Tagged With kids

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Jolie Kerr is a cleaning expert, advice columnist, and author of the New York Times bestselling book, My Boyfriend Barfed In My Handbag ... And Other Things You Can't Ask Martha. Her flagship column, "Ask a Clean Person", debuted in 2011. Here on Lifehacker, we've launched a new iteration of it, focusing on parenting and all the messes it brings. 

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Coin cell or "button" batteries are small, shiny, and feel tingly on the tongue. If you're a toddler, that puts them into the category of "belongs in my mouth". But a swallowed button battery can begin burning a hole through a kid's oesophagus in hours, causing pain, severe injury, and sometimes complications leading to death.

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Whether you're trying to coerce an energetic toddler into the bath or a less-than-energetic preteen into taking their (much-needed) daily shower, you may be facing what feels like an uphill battle to get your kids clean.

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It's a long weekend, you guys! That means family visits, winter hikes and traffic headaches. Now, in my family we generally we decide to pack up right after Friday breakfast, but because we have two small kids and are fairly disorganised, we inevitably end up leaving at pretty much the worst possible time for long-weekend travel: After lunch on Friday.

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Kids and parents know the routine. Heck, it's even ingrained in Daniel Tiger's "Morning Song", a catchy tune that my husband and I used to sing to help my five-year-old get ready for her day: "Clothes on. Eat breakfast. Brush teeth. Put on shoes. And off to school!"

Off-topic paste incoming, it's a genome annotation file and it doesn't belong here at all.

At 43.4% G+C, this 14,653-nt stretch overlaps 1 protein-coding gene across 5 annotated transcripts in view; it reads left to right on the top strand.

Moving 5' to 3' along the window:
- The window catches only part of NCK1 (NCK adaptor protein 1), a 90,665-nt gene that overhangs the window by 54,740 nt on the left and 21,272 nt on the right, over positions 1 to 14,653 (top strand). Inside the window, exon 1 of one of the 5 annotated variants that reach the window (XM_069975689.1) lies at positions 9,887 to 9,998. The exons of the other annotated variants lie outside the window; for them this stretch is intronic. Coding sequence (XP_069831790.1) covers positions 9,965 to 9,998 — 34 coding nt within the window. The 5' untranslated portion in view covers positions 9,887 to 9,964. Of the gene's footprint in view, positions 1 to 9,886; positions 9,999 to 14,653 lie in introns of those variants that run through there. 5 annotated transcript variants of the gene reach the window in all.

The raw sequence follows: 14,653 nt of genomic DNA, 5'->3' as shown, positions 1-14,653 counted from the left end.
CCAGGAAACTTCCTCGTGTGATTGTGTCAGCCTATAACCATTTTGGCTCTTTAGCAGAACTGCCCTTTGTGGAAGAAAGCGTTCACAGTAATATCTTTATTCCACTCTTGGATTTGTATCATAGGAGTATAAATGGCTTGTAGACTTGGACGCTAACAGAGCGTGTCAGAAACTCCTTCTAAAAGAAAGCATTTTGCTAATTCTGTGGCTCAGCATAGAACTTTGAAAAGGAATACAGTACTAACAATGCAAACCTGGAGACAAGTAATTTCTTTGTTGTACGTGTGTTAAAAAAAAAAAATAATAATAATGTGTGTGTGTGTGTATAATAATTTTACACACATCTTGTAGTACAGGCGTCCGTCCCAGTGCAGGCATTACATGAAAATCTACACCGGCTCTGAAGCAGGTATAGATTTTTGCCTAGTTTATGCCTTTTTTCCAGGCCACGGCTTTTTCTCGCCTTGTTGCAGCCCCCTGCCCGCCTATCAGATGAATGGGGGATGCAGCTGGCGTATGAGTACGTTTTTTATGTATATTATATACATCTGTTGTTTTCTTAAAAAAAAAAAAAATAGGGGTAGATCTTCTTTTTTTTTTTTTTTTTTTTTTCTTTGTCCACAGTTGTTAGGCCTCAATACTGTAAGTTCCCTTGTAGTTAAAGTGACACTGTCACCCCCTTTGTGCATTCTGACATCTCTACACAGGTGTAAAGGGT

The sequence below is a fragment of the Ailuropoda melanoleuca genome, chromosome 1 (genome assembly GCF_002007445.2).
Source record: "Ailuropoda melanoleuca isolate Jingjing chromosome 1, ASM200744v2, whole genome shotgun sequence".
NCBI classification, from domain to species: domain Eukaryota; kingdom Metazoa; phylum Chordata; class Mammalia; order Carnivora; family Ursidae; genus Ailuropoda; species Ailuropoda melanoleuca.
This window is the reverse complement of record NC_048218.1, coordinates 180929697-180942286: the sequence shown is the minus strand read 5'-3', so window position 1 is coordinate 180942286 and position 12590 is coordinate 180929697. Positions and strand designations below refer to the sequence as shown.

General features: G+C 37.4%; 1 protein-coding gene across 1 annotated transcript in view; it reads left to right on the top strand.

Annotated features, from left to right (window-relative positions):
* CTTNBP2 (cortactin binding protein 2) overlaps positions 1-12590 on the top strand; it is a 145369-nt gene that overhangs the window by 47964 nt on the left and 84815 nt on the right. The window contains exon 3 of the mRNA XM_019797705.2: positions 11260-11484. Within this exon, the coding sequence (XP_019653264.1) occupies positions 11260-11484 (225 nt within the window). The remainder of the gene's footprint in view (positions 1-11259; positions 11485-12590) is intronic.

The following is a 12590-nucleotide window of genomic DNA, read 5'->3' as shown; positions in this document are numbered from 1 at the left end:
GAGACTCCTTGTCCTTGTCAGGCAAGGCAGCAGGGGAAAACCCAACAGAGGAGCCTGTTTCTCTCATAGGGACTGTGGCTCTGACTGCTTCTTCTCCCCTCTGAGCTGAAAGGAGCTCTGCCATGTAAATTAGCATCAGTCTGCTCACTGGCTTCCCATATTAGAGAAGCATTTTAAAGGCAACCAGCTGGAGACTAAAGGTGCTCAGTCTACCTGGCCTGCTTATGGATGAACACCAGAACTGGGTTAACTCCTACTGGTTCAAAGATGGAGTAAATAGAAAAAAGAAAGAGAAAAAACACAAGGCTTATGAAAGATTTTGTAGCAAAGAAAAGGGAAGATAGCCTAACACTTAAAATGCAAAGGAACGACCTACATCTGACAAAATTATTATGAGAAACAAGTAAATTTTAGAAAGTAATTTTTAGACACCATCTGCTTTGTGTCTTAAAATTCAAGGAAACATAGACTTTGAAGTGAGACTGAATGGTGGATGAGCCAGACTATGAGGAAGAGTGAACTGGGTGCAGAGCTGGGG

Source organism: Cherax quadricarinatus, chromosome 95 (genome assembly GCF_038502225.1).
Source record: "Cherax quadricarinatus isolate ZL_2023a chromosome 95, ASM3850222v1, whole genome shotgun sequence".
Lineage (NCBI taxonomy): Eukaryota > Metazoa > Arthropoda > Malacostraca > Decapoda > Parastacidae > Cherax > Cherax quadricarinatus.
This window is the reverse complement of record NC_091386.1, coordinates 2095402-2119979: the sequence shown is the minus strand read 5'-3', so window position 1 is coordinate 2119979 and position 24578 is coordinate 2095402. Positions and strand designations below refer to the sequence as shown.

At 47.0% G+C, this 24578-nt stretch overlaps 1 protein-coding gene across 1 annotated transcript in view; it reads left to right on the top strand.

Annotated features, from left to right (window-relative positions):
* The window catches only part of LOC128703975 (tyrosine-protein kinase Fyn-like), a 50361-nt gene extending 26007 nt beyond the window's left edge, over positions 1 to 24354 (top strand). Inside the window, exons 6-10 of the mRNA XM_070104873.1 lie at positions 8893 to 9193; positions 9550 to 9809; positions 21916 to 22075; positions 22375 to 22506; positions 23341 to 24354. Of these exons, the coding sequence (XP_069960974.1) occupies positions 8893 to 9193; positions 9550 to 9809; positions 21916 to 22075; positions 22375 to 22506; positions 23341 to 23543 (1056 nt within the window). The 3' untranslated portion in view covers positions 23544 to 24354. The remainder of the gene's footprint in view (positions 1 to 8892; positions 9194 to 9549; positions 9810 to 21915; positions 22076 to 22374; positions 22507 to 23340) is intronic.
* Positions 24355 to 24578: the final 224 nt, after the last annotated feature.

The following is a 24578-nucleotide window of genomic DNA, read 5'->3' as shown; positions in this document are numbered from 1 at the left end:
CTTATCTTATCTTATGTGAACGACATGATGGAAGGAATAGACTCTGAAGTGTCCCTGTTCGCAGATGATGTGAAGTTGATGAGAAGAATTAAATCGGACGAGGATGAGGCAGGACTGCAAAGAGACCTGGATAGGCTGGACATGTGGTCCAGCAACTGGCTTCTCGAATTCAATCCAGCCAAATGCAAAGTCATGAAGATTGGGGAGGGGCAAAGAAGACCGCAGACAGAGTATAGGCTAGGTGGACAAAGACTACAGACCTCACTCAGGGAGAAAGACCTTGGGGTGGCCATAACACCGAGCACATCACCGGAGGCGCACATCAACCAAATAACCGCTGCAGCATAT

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Every parent has offered incentives: "If you're patient while I get the tyres rotated, we'll get ice cream afterwards." Or, "if you play nicely with your cousin, you can use the iPad before dinner." Teachers certainly have used behaviour rewards for time out of mind - but offering incentives for behaviour isn't necessarily the best way to build character and increase motivation.

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It's time to put the little one to bed. What do you do? Put on an audiobook, read them a bedtime story with fun pictures, or turn on some cartoons? A new study suggests the old standby of an illustrated bedtime story is best for developing your children's brain.

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There are some who receive the title of "Fun Aunt/Uncle " with every child they hang out with. And there are others who feel awkward around little kids ("Um, what is she thinking and why is she looking at me like that?"). I am here to help the latter group.

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You might see teaching your kid how to ride a bike as a rite of passage, a sacred experience that culminates with the grand moment of you wiping tears as Little Adele or Brady pedals into youthful freedom. That's great. But you also might look at the task with dread -- all you can envision is an aching back for you, tears for your kid and misery all around. For the latter group, there is no shame in signing your kid up for bike riding lessons.

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When preparing a meal for a toddler, you cannot be bogged down by the inefficiency of the knife, a tool that requires you to use two hands to carve food into safe, manageable bites. No. There is a better life out there, and you can unlock it by opening your kitchen drawer and grabbing a pizza cutter.

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It happens to every parent eventually. One moment, your child is asking innocent questions about the Wiggles. The next, they want to know where babies come from. I call it the 'awkward question time-bomb' - it comes without warning and poor preparation can be catastrophic. Here are some firsthand tips from a survivor to help you get prepared.